Are Enzymes Proteins?

Are Enzymes Proteins?
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Are Enzymes Proteins? There are multiple processes taking place in our bodies. They are possible because of enzymes. These complex molecular structures perform multiple functions. Without them, many complex processes, starting from the creation of DNA itself, would be non-existent.

Let us look at them closer.

Table of Contents

Are Enzymes Proteins?

Yes. Basically, enzymes are a group of proteins that are able to catalyze reactions. Not all proteins have this property: there are structural proteins, or transport proteins, for instance.

Lately, it has been found that some other molecules too have an ability to speed up chemical reactions, but, as a rule, only catalytic proteins are called enzymes by scientists.

Are Enzymes Amino Acids?

No, enzymes are not amino acids. Amino acids are relatively simple organic molecules. Enzymes, however, are very complex. They are what chemists call polymers. They are molecules that are composed of multiple building blocks that can make long chains.

What Are Enzymes Made Of?

Enzymes are made of protein chains. These chains, in their turn, are formed by different amino acids. There are 21 amino acids that can be used by the human body to build proteins, and they can be combined in multiple ways. Some enzymes can consist of only one protein, while other enzymes can consist of multiple proteins.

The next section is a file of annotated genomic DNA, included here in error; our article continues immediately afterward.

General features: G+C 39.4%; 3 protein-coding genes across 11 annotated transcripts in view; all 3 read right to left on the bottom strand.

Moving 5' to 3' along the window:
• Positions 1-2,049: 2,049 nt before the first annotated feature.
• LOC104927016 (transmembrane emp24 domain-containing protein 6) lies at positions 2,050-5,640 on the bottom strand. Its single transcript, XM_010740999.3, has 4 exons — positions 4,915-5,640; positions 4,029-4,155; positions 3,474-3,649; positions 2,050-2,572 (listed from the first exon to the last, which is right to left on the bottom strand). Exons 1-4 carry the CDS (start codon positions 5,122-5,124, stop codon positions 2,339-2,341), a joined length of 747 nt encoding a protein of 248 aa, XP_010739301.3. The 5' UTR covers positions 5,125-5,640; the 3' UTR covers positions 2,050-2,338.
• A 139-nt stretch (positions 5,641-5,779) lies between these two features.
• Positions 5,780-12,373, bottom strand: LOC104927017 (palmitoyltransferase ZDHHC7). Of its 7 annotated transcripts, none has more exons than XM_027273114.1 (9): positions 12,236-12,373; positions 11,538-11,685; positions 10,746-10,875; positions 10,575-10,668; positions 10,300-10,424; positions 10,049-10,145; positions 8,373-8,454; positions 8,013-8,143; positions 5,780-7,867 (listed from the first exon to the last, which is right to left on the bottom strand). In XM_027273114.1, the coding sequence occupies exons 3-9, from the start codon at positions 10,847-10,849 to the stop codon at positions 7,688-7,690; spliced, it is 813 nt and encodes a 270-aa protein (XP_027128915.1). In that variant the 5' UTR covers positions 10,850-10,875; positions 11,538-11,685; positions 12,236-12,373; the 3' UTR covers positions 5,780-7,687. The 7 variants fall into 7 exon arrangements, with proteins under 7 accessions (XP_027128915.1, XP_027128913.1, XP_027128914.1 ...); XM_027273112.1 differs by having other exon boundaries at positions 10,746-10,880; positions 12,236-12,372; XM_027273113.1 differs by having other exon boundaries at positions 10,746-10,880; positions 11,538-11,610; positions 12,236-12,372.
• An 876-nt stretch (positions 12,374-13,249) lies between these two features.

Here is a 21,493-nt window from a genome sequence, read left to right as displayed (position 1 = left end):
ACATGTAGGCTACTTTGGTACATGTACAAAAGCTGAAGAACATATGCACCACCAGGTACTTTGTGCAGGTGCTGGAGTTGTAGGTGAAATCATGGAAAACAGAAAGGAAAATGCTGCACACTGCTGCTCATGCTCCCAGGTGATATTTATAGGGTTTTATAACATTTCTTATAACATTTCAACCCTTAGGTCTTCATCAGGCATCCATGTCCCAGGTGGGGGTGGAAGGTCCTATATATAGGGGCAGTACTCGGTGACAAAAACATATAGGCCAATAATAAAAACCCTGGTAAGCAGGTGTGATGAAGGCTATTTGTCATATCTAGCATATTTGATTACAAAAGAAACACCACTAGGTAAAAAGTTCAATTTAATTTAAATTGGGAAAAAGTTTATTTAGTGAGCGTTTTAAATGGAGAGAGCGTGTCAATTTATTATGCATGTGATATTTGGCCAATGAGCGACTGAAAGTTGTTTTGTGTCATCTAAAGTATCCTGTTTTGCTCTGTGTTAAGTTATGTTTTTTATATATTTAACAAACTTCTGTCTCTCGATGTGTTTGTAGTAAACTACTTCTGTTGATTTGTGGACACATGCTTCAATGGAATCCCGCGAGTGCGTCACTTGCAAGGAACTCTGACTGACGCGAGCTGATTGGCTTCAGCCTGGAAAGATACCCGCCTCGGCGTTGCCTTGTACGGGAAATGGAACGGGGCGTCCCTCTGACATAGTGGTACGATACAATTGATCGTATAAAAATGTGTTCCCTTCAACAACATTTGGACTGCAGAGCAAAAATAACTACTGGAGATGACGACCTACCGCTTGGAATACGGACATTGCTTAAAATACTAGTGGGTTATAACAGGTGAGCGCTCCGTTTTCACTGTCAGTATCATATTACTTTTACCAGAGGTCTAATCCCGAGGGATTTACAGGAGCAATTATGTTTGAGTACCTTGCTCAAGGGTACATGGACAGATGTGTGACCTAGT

There is also some evidence that RNAs also can work similar to enzymes, but most enzymes are proteins, and we will describe protein-based enzymes here.

Where Are Enzymes Found?

Enzymes can be found both inside and outside the cell. There are also antimicrobial and digestive enzymes in saliva, as well as digestive enzymes in secretions produced by the pancreas. Enzymes can be also found in the bloodstream in case of stress or damage to the heart or the liver.

Suggested Reading: Digestive System Fun Facts

What Are Enzymes Active Sites?

The proteins that work as enzymes are not simple chains. They usually are folded up into complex shapes. The shapes they form are essential. Each protein has a particular area that can participate in reactions with other molecules.

If you look at a wholly formed protein in 3D, it would be the hollow or cleft -like area composed of polar or non-polar amino acids that can specifically interact with a minimal number of molecules. This area is called the active site of an enzyme.

What Properties Do Enzymes Have?

Enzymes have several properties:

1. Enzymes form colloids

Colloids are gel-like substances. The Cytoplasm of the cell is a colloid made up of different molecules, for example. Due to that property, they are relatively stable chemically and can be isolated with special methods, such as dialysis.